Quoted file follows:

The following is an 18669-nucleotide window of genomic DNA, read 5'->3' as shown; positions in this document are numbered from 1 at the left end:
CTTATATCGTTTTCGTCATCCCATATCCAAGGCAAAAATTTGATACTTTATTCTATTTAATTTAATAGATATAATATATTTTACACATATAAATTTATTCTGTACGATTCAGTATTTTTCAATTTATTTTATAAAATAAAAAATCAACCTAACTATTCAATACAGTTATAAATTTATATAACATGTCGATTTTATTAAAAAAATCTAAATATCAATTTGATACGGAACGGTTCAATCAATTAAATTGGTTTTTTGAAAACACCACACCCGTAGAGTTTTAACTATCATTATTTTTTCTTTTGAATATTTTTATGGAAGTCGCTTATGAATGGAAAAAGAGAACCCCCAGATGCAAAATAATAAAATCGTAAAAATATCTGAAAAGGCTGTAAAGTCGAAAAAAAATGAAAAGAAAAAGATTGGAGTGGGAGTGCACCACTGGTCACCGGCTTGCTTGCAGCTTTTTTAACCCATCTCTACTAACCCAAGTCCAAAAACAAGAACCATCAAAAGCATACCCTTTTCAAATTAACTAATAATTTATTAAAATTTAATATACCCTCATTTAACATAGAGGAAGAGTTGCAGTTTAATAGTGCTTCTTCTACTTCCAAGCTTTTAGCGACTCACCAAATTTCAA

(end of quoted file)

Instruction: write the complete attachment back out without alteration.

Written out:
The following is an 18669-nucleotide window of genomic DNA, read 5'->3' as shown; positions in this document are numbered from 1 at the left end:
CTTATATCGTTTTCGTCATCCCATATCCAAGGCAAAAATTTGATACTTTATTCTATTTAATTTAATAGATATAATATATTTTACACATATAAATTTATTCTGTACGATTCAGTATTTTTCAATTTATTTTATAAAATAAAAAATCAACCTAACTATTCAATACAGTTATAAATTTATATAACATGTCGATTTTATTAAAAAAATCTAAATATCAATTTGATACGGAACGGTTCAATCAATTAAATTGGTTTTTTGAAAACACCACACCCGTAGAGTTTTAACTATCATTATTTTTTCTTTTGAATATTTTTATGGAAGTCGCTTATGAATGGAAAAAGAGAACCCCCAGATGCAAAATAATAAAATCGTAAAAATATCTGAAAAGGCTGTAAAGTCGAAAAAAAATGAAAAGAAAAAGATTGGAGTGGGAGTGCACCACTGGTCACCGGCTTGCTTGCAGCTTTTTTAACCCATCTCTACTAACCCAAGTCCAAAAACAAGAACCATCAAAAGCATACCCTTTTCAAATTAACTAATAATTTATTAAAATTTAATATACCCTCATTTAACATAGAGGAAGAGTTGCAGTTTAATAGTGCTTCTTCTACTTCCAAGCTTTTAGCGACTCACCAAATTTCAA